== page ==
The following week I arrived early, ready to walk my group of moms through the school district website-- showing them how to navigate to site features such as the school lunch menu,  grade-level appropriate eBooks, and the online school registration forms.  Upon entering the building, I learned that the lead teacher had decided to take the mothers and their preschoolers to the local public library for read-aloud story hour.  Once again, my expectations were challenged.  The fact that class could be postponed to accommodate the schedule of a library event was important because it emphasized for me the value that El Centro staff placed on teaching their clients how to take advantage of the resources available in their communities.   Later in the semester, the actual lesson portion of the class was all but eliminated so that the mothers could make elaborate crepe paper flowers to serve as table centerpieces for an upcoming fundraiser benefiting El Centro.  This activity was acknowledged as an interruption to the  regularly scheduled English lessons, but wasn’t seen as a less important use of time.  I was beginning to get the sense that this sort of impromptu change of plans was common at El Centro.  I needed to be willing to accept it, and readjust my expectations accordingly.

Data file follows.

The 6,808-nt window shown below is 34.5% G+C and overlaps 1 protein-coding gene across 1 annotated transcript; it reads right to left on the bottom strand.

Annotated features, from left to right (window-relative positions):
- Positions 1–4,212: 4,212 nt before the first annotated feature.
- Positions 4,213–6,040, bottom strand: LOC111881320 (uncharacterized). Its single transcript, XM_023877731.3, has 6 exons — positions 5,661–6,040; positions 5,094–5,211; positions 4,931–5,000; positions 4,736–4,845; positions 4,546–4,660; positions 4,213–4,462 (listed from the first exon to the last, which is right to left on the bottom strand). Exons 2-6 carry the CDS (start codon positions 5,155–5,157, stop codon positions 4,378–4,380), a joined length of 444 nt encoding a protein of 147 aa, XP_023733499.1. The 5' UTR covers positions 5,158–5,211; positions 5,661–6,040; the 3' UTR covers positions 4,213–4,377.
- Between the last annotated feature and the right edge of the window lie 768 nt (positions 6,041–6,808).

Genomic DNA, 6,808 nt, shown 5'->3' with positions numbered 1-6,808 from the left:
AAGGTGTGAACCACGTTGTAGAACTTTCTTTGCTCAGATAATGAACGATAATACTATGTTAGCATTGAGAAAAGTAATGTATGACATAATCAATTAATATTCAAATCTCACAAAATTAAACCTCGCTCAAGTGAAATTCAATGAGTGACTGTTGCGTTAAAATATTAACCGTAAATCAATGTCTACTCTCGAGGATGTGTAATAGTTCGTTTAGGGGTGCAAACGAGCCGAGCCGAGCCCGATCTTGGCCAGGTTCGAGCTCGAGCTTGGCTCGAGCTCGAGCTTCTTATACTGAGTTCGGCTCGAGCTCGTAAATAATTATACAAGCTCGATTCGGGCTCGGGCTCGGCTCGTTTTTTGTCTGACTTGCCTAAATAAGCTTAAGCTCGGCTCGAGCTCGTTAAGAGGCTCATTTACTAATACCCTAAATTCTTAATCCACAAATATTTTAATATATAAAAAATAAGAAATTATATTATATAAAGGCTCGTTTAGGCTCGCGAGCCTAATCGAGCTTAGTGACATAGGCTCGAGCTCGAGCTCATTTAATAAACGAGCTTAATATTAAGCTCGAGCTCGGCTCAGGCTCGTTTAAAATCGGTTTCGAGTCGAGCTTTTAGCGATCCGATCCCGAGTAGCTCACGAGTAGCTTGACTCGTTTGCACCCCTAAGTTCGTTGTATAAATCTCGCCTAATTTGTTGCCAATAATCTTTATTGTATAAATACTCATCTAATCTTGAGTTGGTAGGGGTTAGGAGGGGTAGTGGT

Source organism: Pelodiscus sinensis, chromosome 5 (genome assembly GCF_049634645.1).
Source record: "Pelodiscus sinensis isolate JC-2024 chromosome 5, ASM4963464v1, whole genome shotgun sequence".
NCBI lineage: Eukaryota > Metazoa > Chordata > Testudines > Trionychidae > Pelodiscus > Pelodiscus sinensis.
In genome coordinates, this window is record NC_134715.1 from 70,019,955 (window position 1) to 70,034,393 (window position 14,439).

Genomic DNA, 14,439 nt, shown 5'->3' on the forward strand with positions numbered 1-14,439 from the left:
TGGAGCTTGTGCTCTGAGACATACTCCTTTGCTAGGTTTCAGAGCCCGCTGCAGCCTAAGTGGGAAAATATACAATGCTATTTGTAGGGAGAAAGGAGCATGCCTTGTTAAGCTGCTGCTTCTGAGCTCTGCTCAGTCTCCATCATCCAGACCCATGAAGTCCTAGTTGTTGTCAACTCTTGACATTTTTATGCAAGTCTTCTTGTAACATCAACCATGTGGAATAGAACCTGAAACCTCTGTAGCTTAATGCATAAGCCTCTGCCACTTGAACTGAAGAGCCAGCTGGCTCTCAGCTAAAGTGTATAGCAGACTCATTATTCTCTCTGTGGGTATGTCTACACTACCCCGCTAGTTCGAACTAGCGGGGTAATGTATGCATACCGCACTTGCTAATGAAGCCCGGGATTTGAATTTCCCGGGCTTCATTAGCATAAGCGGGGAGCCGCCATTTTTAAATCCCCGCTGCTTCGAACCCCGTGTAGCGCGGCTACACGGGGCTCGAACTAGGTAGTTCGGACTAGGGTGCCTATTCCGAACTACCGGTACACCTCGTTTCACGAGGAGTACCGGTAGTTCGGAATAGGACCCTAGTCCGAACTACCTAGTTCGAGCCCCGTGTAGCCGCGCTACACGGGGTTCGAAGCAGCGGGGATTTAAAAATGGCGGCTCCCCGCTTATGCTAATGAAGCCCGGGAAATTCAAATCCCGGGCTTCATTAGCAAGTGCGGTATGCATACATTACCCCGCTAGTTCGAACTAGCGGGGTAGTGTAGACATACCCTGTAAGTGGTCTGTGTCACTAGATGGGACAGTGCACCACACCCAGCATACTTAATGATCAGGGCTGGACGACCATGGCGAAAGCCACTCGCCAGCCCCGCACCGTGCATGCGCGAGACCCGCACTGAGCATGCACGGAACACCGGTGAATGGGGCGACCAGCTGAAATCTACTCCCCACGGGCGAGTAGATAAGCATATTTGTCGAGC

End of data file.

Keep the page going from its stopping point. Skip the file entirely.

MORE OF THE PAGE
I came back the next week unsure of whether to pick up with the lesson I had planned previously, or start somewhere else entirely.   As I started showing my group how to find the school registration forms on the district website, I noticed their attention was waning quickly.  A hushed, but obviously engaging side conversation was dominating the group’s attention.  I think the mothers had forgotten that I understand Spanish, because I was met with looks of shock when I interrupted them, and asked in Spanish, whether they wanted to ask me whether I dyed my hair (a question that was the subject of their excited whispering and laughter).  As soon as I convinced them that, ‘yes, this really is my natural hair color’, and ‘no, I’m absolutely not offended that you’d ask,’ we began a wonderful conversation, and exchange of new vocabulary in both English and Spanish.  We talked about words to describe hair color, texture, and beauty salon treatments; we even discussed the taboo of plastic surgery.  The conversation was lively-- everyone in the room participated: a few women related personal stories, others suggested new vocabulary they wanted to learn, a couple of women asked me to write these vocabulary words down so that they could practice spelling them.  This conversation was the first instance in which I felt that I was able to get the entire group excited to participate in their own learning.  I would never have planned this ‘lesson’ in advance, but I believe it was a worthwhile use of time, and certainly helped transform the classroom into an engaging and unthreatening environment.